9 user 14 critic

Too Much Johnson (1938)

A woman has two lovers. When one man finds out about the other, he acts as a villain and chases after the protagonist.



1 win. See more awards »


Add Image Add an image

Do you have any images for this title?

Learn more

People who liked this also liked... 

Mr. Arkadin (1955)
Crime | Drama | Film-Noir
    1 2 3 4 5 6 7 8 9 10 7.4/10 X  

An American adventurer investigates the past of mysterious tycoon Arkadin...placing himself in grave danger.

Director: Orson Welles
Stars: Orson Welles, Peter van Eyck, Michael Redgrave
Drama | Film-Noir | Thriller
    1 2 3 4 5 6 7 8 9 10 6.6/10 X  

An American ballistics expert in Turkey finds himself targeted by Nazi agents. Safe passage home by ship is arranged for him, but he soon discovers that his pursuers are also on board.

Directors: Norman Foster, Orson Welles
Stars: Orson Welles, Joseph Cotten, Dolores del Rio
Macbeth (1948)
Certificate: Passed Drama | History | War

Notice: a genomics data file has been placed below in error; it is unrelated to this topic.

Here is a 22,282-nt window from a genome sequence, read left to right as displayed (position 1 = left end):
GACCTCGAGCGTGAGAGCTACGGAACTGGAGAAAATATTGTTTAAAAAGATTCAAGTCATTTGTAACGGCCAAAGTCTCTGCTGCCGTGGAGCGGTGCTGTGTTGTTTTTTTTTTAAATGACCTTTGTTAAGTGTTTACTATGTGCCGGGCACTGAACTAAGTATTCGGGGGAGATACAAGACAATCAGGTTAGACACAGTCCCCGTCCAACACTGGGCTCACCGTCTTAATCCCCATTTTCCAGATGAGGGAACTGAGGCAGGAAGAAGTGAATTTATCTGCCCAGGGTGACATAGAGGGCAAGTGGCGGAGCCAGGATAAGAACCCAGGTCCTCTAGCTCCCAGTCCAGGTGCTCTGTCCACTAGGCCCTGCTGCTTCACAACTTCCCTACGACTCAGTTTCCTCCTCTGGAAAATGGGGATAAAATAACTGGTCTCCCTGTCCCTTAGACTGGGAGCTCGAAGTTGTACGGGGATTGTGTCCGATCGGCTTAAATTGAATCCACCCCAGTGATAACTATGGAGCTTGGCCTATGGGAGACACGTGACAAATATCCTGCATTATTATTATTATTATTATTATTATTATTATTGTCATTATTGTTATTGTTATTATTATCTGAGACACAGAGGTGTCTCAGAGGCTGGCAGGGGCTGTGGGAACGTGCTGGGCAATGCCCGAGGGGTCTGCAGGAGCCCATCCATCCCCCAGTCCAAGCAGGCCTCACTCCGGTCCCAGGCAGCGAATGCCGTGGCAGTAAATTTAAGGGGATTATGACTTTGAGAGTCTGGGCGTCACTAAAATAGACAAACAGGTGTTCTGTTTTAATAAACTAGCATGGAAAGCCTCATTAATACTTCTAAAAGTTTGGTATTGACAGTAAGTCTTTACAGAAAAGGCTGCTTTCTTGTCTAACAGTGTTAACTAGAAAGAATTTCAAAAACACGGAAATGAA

1 2 3 4 5 6 7 8 9 10 7.6/10 X  

In 11th century Scotland, nobleman Macbeth and his wife plot to murder the king and usurp the throne in order to fulfill an evil prophecy made by three witches.

Director: Orson Welles
Stars: Orson Welles, Jeanette Nolan, Dan O'Herlihy
    1 2 3 4 5 6 7 8 9 10 5.6/10 X  

A colonial scene in the U.S. An old lady sits astride a bell while a man in blackface, wig, and livery pulls the bell rope. From an upper door emerges an old man, dressed as a dandy, who ... See full summary »

Directors: William Vance, Orson Welles
Stars: Orson Welles, Virginia Nicolson, William Vance
Black Magic (1949)
Certificate: Passed Drama | Mystery | Romance
    1 2 3 4 5 6 7 8 9 10 6.5/10 X  

Hypnotist uses his powers for revenge against King Louis XV's court.

Directors: Gregory Ratoff, Orson Welles
Stars: Orson Welles, Nancy Guild, Akim Tamiroff
The Deep (1970)
    1 2 3 4 5 6 7 8 9 10 6.4/10 X  

A couple's honeymoon trip aboard a yacht leads to a claustrophobic drama when another vessel runs into their voyage, apparently drifting.

Director: Orson Welles
Stars: Michael Bryant, Oja Kodar, Laurence Harvey
Othello (1951)
Drama | History | Romance
    1 2 3 4 5 6 7 8 9 10 7.8/10 X